"There is a moral obligation to return those results [to volunteers]," said Brown, an expert in biomedical ethics. "They don't see themselves being in these discrete categories of research subjects or patients. They want to be seen as patients."
But disclosure could create new questions. What if a person has no wish to learn that his genes put him at risk of Huntington's disease, or some other devastating condition unrelated to the research he volunteered to help?
Then there are legal issues.
"What do you do with a researcher who is a physician? Can you sue them for malpractice even if they are wearing their researcher's hat?" Brown asked.
The gift of closure • Halena Black feels U. researchers treated her family compassionately. She is grateful that she now knows why her sons and grandsons died and feels honored to be part of the research.
She is publicly sharing her family's genetic secret to help others who may have lost sons to the same mysterious disease. So far, a California family that lost three boys has been identified as carriers, thanks to the U. research.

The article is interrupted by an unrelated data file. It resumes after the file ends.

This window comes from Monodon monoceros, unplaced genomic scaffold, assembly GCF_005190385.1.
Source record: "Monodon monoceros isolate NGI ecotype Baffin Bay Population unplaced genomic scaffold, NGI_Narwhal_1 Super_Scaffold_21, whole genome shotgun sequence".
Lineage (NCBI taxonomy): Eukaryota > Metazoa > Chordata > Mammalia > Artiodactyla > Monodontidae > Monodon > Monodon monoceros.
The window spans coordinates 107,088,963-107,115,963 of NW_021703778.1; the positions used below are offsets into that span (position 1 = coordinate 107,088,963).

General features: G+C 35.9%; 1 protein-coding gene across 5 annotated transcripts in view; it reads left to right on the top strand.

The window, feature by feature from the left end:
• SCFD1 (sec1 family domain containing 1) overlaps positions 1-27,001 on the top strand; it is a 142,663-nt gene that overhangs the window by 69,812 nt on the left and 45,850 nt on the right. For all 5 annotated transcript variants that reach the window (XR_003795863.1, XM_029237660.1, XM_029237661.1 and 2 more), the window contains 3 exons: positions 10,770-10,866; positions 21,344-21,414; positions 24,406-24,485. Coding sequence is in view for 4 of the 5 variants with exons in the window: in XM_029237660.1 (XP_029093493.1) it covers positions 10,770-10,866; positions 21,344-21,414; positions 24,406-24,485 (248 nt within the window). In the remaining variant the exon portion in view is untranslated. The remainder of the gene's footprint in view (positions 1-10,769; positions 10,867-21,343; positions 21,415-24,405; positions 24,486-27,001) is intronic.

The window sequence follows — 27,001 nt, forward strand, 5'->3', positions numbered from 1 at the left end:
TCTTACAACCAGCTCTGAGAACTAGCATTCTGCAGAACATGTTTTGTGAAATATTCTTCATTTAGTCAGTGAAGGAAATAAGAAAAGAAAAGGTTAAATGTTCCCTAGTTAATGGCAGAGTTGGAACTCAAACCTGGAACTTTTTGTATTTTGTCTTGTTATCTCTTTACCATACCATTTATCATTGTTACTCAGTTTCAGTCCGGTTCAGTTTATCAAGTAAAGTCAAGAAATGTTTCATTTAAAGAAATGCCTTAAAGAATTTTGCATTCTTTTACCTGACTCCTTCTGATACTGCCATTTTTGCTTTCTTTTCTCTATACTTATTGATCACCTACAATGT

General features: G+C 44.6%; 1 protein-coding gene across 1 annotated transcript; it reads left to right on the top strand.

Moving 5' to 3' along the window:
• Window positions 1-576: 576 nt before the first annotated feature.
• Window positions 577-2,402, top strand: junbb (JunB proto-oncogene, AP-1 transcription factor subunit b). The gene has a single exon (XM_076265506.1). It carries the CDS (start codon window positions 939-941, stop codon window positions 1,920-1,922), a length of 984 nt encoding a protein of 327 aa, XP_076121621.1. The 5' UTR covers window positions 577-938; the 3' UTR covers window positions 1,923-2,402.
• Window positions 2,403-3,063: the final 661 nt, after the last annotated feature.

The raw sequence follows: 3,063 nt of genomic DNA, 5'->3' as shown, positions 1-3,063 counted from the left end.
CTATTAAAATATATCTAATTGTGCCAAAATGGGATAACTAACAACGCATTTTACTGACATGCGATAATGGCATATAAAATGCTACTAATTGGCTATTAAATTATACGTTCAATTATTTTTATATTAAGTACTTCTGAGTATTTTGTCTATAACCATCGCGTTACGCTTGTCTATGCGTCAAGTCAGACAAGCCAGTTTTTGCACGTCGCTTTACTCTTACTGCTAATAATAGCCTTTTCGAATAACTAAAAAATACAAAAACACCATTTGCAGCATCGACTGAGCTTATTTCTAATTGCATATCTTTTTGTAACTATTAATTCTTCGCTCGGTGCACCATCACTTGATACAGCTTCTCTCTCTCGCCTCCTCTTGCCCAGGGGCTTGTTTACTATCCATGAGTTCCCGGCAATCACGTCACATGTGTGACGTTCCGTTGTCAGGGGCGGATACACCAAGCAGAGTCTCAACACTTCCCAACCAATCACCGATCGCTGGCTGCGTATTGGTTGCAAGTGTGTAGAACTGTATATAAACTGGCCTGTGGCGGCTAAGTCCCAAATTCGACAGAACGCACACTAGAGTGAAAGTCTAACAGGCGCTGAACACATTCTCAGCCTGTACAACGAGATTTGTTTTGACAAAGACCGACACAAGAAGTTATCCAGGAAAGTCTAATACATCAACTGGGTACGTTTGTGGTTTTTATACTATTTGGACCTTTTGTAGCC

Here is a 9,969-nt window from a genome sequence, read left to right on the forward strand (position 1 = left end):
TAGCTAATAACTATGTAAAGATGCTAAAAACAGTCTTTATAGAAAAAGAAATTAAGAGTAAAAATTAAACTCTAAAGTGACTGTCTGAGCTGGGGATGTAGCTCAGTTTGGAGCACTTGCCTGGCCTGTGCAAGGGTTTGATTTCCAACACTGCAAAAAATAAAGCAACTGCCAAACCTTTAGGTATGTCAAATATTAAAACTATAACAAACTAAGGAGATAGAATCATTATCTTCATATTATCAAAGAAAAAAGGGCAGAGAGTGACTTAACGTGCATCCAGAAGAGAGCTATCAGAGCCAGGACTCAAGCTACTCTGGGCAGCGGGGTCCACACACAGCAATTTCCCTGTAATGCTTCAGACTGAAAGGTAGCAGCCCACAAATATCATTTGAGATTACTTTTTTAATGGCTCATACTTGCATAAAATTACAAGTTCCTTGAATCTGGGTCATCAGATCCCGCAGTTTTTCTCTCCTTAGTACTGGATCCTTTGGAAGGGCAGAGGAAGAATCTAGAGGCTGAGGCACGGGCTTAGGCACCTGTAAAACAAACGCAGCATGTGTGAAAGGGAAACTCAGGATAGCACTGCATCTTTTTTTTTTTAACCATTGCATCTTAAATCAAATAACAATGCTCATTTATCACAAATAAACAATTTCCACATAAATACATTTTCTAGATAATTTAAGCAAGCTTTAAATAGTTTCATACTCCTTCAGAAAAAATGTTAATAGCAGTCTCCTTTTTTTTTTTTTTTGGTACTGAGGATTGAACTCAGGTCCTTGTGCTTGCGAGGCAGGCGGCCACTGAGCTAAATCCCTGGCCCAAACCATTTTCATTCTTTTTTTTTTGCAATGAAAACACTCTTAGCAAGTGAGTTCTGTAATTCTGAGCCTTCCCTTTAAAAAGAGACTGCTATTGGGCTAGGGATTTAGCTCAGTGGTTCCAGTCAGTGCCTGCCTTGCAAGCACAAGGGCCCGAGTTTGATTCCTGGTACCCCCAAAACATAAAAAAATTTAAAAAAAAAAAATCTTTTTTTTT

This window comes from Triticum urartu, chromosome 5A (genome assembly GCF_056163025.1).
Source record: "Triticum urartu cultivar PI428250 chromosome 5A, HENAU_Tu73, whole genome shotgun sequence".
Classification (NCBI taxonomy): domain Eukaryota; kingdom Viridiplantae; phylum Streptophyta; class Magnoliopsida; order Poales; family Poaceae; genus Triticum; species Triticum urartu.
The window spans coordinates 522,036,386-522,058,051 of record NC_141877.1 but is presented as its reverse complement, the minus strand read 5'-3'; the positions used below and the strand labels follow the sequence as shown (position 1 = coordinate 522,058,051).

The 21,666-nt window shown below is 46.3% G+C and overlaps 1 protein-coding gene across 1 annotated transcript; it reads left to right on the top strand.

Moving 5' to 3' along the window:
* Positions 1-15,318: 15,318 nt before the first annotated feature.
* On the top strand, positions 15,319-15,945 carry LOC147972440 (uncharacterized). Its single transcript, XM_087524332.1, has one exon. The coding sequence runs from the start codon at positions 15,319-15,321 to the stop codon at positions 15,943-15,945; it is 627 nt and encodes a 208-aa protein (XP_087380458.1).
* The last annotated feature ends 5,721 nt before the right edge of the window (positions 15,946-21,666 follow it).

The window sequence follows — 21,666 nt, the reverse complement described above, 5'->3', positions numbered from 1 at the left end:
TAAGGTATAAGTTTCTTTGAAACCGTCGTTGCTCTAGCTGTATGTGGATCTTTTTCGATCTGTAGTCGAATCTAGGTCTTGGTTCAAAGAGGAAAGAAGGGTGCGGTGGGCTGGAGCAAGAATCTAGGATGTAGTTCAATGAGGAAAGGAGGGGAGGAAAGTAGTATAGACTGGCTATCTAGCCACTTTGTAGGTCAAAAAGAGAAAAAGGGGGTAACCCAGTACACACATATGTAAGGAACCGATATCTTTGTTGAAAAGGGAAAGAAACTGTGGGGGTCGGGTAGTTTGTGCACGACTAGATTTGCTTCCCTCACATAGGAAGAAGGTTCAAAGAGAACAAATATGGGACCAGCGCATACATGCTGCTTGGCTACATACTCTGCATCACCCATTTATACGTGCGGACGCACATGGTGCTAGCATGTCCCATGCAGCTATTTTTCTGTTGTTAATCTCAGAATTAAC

"She is an extraordinarily courageous and wonderful lady," Opitz said. "She was extremely realistic when it sunk in that each of her daughters might be a carrier. Once the boys were buried, she was willing to get on with life in a realistic manner and say, 'What do we do next?' "
The Blacks' newest grandson, Max, was born on Feb. 2, 2011.
"We didn't know Max had it when he was born a month early. He was swollen up. It took about a week," Halena said. "It hit Camilla the very worst because she had lived through her brother [Hyrum], and through her nephews. She knew what the outcome was going to be and accepted it."